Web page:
Ulster Irish sounds very different and shares several features with southern dialects of Scottish Gaelic and Manx Gaelic, as well as having lots of characteristic words and shades of meanings. However, since the demise of those Irish dialects spoken natively in what is today Northern Ireland, it is probably an exaggeration to see present-day Ulster Irish as an intermediary form between Scottish Gaelic and the southern and western dialects of Irish. Northern Scottish Gaelic has many non-Ulster features in common with Munster Irish.
One noticeable trait of Ulster Irish, Manx Gaelic and Scots Gaelic is the use of the negative particle cha(n) in place of the Munster and Connacht ní. Though southern Ulster Irish tends to use ní more than cha(n), cha(n) has almost ousted ní in northernmost dialects (e.g. Rosguill and Tory Island), though even in these areas níl "is not" is more common than chan fhuil or cha bhfuil.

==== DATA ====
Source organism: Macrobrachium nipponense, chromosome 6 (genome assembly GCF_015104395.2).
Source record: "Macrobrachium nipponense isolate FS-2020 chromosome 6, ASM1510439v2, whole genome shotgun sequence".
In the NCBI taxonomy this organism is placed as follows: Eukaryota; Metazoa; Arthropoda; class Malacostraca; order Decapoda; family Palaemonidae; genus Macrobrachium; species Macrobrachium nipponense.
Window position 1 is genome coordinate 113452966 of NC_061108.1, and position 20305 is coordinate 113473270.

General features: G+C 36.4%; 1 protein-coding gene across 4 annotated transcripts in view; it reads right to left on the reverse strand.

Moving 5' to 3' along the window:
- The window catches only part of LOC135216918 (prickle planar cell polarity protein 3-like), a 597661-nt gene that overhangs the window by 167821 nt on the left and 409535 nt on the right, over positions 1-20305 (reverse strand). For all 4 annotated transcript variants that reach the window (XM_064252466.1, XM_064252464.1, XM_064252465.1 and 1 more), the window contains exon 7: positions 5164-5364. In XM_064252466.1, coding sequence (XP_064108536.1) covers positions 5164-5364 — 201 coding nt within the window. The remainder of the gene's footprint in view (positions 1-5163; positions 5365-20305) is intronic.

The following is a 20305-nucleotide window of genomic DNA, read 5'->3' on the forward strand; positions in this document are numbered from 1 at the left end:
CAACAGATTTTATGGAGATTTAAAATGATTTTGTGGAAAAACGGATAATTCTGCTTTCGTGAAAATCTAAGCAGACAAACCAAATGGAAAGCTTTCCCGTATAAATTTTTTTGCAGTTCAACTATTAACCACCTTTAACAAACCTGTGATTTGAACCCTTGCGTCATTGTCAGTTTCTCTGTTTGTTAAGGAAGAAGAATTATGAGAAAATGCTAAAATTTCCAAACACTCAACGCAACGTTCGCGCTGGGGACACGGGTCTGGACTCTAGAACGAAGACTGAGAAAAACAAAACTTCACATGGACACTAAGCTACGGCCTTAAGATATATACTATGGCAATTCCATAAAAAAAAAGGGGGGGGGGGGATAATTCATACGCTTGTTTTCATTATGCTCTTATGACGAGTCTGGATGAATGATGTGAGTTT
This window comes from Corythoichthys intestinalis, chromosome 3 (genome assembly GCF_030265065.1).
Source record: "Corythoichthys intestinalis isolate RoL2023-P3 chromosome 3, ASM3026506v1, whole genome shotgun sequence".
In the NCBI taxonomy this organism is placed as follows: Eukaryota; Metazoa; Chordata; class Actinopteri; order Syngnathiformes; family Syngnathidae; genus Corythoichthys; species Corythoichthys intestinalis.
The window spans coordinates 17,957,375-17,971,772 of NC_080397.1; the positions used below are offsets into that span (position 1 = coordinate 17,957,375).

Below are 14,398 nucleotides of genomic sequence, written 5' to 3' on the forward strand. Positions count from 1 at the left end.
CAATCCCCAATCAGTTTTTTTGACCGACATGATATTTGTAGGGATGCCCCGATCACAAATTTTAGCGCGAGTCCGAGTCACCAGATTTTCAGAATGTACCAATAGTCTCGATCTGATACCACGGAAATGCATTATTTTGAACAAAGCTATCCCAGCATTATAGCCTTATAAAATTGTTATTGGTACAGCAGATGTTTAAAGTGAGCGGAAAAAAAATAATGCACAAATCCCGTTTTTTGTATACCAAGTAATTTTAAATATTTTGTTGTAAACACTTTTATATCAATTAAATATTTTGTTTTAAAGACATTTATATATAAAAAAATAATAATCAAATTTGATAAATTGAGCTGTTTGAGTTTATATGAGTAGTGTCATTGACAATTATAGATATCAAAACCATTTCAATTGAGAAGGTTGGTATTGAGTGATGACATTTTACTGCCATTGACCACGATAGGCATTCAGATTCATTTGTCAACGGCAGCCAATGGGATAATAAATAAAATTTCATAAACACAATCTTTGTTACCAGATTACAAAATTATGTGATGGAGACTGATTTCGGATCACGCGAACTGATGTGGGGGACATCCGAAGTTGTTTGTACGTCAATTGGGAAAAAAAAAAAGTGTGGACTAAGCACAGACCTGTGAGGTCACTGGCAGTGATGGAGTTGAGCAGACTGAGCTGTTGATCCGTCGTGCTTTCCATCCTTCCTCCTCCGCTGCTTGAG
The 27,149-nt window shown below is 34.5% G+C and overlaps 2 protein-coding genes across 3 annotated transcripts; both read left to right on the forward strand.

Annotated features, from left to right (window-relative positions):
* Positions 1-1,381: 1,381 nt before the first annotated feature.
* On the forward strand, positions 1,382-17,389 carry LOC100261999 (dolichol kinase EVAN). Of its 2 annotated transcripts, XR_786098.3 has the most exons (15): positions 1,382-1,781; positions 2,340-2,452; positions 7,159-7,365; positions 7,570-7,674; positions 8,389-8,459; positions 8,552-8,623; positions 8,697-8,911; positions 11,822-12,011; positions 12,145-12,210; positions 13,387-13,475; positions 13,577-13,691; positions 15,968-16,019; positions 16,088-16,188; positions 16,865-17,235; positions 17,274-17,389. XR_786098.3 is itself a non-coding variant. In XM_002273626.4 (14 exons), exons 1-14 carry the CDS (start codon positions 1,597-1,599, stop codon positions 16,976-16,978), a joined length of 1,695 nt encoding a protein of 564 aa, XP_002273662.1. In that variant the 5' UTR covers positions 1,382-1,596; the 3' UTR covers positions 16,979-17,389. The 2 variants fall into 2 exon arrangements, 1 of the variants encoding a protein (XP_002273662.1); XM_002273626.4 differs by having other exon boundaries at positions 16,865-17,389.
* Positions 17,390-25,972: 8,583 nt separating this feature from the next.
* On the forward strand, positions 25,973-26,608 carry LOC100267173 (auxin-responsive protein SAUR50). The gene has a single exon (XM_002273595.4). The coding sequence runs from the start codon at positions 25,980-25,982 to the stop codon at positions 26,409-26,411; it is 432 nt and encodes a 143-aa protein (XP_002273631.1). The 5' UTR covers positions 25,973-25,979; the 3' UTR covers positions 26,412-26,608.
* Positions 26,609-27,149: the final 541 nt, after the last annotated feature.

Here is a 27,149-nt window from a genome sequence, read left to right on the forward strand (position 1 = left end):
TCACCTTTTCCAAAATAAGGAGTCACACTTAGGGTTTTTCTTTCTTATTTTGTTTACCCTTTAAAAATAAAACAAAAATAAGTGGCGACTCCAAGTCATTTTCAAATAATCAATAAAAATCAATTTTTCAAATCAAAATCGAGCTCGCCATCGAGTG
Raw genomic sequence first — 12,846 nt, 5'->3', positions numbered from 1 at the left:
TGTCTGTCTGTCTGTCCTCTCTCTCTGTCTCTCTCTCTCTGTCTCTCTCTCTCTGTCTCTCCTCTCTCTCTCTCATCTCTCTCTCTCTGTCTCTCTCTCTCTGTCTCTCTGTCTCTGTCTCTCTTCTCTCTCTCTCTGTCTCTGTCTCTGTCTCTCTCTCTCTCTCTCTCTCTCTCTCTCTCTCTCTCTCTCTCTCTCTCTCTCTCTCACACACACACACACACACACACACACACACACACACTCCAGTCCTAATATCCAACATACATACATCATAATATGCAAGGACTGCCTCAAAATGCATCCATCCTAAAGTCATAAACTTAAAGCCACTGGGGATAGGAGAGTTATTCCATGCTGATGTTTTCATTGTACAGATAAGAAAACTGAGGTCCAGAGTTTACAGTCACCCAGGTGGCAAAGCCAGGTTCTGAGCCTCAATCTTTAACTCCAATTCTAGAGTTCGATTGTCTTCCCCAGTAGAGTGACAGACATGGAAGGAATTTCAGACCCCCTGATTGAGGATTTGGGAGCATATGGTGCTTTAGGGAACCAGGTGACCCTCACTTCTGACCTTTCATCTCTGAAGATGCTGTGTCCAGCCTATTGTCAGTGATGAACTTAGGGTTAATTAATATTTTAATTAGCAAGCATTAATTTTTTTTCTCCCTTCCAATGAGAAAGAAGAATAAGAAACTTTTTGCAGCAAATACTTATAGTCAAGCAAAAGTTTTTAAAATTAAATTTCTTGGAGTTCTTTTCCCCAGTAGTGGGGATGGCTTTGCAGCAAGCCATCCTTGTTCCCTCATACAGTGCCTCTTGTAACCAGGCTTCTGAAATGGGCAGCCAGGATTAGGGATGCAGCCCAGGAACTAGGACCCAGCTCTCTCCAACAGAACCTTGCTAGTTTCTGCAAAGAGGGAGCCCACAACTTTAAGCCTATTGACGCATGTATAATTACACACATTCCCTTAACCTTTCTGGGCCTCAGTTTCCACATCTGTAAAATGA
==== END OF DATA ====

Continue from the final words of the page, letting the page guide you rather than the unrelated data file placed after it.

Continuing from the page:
Another noticeable trait is the pronunciation of the first person singular verb ending -im as -am, also common to Ulster, Man and Scotland (Munster/Connacht/Leinster siúlaim "I walk", Ulster siúlam).
Irish was spoken as a community language in Irish towns and cities down to the 19th century. In the 16th and 17th centuries it was widespread even in Dublin and the Pale. .
The Irish of Dublin, situated as it was between the east Ulster dialect of Meath and Louth to the north and the Leinster-Connacht dialect further south, may have reflected the characteristics of both in phonology and grammar. In County Dublin itself the general rule was to place the stress on the initial vowel of words. With time it appears that the forms of the dative case took over the other case endings in the plural (a tendency found to a lesser extent in other dialects). In a letter written in Dublin in 1691 we find such examples as the following: gnóthuimh (accusative case, the standard form being gnóthaí), tíorthuibh (accusative case, the standard form being tíortha) and leithscéalaibh (genitive case, the standard form being leithscéalta).